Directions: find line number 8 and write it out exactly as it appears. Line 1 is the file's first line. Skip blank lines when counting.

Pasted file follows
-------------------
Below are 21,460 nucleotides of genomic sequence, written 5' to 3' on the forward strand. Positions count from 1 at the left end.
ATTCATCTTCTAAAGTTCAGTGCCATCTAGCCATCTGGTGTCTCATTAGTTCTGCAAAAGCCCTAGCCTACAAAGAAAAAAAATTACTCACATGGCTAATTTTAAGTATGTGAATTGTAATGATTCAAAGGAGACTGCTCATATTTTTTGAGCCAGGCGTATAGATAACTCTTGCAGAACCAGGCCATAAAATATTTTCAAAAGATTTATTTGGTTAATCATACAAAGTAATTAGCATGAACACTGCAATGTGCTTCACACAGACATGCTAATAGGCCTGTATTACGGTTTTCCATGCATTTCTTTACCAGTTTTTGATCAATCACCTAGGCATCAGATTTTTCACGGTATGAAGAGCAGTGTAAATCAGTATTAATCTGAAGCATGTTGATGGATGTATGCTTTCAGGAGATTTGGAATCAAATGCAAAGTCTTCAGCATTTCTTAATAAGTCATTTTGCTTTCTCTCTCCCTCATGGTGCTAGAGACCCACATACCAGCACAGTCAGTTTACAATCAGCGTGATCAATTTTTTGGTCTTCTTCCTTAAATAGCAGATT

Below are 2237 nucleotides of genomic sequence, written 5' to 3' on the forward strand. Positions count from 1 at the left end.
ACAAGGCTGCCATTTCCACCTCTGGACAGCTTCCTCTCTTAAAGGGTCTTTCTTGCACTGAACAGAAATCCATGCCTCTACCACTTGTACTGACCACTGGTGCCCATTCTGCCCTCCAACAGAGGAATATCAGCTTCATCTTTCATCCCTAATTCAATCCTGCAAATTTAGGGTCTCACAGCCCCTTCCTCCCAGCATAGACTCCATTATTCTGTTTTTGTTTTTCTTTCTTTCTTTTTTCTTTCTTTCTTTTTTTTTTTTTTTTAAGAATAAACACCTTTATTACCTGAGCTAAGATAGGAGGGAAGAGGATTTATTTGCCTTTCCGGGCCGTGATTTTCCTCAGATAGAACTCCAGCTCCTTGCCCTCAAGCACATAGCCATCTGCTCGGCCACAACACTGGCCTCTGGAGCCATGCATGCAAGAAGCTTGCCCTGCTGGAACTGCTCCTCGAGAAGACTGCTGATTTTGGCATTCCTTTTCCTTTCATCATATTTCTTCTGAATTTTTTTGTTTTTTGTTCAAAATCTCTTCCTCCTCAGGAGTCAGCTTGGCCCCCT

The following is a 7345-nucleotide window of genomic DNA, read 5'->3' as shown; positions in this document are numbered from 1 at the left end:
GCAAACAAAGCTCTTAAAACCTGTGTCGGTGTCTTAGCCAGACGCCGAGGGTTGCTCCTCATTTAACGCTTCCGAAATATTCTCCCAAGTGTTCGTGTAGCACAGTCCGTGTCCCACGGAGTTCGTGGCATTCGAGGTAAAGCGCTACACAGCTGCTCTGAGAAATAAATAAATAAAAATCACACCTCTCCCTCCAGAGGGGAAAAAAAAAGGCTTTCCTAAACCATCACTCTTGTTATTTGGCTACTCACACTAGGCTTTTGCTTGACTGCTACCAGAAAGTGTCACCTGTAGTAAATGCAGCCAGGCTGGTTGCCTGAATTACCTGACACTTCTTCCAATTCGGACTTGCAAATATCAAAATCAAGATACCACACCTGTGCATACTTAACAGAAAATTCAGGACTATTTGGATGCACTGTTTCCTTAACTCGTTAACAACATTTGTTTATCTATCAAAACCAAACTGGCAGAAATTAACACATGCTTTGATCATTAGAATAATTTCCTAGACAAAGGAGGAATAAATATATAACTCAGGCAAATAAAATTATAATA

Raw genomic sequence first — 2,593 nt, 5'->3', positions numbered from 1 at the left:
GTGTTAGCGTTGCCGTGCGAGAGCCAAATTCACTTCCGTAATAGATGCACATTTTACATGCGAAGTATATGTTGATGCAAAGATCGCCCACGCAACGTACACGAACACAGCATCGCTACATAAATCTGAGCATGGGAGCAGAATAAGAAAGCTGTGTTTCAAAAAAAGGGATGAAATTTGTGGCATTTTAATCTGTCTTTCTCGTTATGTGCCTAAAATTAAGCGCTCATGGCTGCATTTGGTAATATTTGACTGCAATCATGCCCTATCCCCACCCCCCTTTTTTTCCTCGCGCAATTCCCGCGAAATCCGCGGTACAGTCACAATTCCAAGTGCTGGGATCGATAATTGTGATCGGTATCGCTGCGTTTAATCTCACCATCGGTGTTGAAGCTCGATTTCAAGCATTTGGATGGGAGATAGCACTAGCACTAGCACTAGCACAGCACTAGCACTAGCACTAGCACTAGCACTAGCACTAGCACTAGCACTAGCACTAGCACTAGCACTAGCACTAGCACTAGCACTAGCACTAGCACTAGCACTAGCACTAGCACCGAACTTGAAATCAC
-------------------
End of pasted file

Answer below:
GTGTTAGCGTTGCCGTGCGAGAGCCAAATTCACTTCCGTAATAGATGCACATTTTACATGCGAAGTATATGTTGATGCAAAGATCGCCCACGCAACGTACACGAACACAGCATCGCTACATAAATCTGAGCATGGGAGCAGAATAAGAAAGCTGTGTTTCAAAAAAAGGGATGAAATTTGTGGCATTTTAATCTGTCTTTCTCGTTATGTGCCTAAAATTAAGCGCTCATGGCTGCATTTGGTAATATTTGACTGCAATCATGCCCTATCCCCACCCCCCTTTTTTTCCTCGCGCAATTCCCGCGAAATCCGCGGTACAGTCACAATTCCAAGTGCTGGGATCGATAATTGTGATCGGTATCGCTGCGTTTAATCTCACCATCGGTGTTGAAGCTCGATTTCAAGCATTTGGATGGGAGATAGCACTAGCACTAGCACTAGCACAGCACTAGCACTAGCACTAGCACTAGCACTAGCACTAGCACTAGCACTAGCACTAGCACTAGCACTAGCACTAGCACTAGCACTAGCACTAGCACTAGCACTAGCACTAGCACCGAACTTGAAATCAC